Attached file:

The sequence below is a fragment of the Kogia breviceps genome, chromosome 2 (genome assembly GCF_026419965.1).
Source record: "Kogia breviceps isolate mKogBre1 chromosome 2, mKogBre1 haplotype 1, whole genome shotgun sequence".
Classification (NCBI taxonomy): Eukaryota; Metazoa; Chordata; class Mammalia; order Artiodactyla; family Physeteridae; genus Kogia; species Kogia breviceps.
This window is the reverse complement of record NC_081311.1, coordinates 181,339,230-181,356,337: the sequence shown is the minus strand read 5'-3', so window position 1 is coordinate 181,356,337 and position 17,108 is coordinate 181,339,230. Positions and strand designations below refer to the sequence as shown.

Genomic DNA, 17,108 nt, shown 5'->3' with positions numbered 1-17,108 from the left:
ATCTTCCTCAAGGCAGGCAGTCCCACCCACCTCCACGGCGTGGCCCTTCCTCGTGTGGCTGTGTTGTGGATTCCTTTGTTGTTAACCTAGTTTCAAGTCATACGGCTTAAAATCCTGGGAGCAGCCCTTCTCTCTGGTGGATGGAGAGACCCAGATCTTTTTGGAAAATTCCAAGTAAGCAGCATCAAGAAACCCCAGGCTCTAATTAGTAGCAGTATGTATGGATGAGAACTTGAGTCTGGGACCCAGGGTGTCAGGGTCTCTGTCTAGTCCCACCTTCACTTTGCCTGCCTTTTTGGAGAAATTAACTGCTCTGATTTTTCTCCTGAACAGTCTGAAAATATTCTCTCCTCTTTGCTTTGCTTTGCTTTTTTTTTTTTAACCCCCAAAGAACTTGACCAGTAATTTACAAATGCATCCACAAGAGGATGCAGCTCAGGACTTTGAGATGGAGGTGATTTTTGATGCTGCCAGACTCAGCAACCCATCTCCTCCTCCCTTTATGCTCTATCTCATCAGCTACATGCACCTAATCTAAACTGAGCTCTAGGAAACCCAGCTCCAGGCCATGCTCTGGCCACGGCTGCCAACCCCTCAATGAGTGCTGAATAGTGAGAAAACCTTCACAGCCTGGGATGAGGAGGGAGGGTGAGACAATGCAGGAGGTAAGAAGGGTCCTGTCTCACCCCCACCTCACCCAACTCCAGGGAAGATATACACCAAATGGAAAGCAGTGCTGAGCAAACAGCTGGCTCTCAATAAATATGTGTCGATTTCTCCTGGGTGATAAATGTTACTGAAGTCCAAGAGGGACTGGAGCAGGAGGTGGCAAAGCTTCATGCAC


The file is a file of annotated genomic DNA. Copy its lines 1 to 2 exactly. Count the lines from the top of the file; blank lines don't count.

The sequence below is a fragment of the Kogia breviceps genome, chromosome 2 (genome assembly GCF_026419965.1).
Source record: "Kogia breviceps isolate mKogBre1 chromosome 2, mKogBre1 haplotype 1, whole genome shotgun sequence".